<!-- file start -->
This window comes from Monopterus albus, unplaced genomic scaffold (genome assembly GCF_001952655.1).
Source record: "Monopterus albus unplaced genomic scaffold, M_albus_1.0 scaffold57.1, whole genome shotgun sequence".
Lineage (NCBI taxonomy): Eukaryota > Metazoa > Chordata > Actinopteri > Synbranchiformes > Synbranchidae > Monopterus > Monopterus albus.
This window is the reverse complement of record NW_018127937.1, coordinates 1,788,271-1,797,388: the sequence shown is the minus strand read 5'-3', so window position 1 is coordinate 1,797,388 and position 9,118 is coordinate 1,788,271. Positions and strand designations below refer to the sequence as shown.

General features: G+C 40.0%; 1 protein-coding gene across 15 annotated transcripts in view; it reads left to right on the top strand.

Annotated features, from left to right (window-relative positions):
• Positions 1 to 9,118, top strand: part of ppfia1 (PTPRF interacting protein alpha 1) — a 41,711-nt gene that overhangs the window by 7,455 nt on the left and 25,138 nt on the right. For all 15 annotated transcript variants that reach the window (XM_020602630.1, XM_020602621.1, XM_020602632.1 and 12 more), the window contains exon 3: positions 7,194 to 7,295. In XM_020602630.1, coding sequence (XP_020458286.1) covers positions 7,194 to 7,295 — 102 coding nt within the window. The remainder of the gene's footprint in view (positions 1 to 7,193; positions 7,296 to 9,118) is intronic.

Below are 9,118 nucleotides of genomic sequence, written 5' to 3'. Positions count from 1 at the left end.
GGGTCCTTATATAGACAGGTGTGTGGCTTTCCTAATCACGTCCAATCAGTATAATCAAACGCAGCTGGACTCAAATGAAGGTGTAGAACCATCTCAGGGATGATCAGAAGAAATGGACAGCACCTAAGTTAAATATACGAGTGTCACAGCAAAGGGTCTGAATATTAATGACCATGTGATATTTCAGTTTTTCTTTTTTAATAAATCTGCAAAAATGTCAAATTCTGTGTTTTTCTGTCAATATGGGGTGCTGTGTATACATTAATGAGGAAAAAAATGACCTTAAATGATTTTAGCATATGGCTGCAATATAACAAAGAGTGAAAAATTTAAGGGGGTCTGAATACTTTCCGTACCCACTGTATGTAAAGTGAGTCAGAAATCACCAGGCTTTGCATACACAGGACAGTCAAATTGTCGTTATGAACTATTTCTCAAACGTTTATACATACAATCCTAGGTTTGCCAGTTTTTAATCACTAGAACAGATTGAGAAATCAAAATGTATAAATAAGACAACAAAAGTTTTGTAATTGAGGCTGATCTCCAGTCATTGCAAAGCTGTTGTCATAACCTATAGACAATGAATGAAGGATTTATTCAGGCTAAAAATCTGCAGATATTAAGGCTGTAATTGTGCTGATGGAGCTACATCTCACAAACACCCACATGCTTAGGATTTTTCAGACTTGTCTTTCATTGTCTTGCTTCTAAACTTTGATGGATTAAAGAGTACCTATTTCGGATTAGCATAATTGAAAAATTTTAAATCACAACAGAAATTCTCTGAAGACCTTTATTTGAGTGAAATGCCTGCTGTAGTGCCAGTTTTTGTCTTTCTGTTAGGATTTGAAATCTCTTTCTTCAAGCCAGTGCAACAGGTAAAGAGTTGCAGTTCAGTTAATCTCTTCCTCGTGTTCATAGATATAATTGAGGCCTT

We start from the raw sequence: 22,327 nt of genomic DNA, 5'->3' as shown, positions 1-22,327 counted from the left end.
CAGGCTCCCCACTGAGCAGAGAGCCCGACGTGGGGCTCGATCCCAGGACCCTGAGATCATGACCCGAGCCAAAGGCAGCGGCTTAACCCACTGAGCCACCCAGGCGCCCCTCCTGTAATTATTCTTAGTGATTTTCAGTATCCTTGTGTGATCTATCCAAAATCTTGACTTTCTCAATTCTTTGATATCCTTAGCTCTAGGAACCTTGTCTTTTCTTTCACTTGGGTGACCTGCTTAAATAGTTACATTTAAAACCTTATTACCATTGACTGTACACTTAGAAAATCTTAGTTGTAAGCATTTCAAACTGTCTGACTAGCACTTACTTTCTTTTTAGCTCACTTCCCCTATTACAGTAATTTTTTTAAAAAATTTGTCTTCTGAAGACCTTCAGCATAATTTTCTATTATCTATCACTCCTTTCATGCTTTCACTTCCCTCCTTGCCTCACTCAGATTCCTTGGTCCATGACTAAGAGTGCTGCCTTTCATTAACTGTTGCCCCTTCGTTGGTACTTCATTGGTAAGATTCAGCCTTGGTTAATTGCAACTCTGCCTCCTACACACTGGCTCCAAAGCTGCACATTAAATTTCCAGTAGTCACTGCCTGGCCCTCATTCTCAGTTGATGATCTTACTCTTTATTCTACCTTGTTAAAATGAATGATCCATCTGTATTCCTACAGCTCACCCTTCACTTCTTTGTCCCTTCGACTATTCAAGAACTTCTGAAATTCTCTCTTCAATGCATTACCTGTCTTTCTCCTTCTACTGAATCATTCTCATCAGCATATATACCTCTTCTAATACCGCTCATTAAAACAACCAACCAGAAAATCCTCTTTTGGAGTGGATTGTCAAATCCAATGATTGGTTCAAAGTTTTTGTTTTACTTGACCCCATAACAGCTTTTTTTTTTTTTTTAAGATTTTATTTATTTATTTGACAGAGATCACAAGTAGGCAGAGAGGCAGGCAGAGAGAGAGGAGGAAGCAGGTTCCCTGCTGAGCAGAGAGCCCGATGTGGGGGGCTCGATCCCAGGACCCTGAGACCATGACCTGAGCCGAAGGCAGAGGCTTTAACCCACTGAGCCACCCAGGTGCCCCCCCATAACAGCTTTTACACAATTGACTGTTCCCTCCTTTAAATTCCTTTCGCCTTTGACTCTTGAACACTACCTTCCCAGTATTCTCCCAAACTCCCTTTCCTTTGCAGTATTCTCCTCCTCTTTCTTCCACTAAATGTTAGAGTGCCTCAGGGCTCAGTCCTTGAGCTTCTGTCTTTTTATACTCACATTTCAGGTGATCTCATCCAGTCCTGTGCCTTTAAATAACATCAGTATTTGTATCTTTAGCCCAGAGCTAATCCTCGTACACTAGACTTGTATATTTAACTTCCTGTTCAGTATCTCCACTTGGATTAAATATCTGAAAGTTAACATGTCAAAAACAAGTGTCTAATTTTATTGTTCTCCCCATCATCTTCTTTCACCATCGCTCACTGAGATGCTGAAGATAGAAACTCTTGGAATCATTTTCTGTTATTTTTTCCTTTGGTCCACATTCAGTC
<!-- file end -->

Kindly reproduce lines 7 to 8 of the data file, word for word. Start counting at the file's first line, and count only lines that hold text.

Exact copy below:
• Positions 1 to 9,118, top strand: part of ppfia1 (PTPRF interacting protein alpha 1) — a 41,711-nt gene that overhangs the window by 7,455 nt on the left and 25,138 nt on the right. For all 15 annotated transcript variants that reach the window (XM_020602630.1, XM_020602621.1, XM_020602632.1 and 12 more), the window contains exon 3: positions 7,194 to 7,295. In XM_020602630.1, coding sequence (XP_020458286.1) covers positions 7,194 to 7,295 — 102 coding nt within the window. The remainder of the gene's footprint in view (positions 1 to 7,193; positions 7,296 to 9,118) is intronic.

Below are 9,118 nucleotides of genomic sequence, written 5' to 3'. Positions count from 1 at the left end.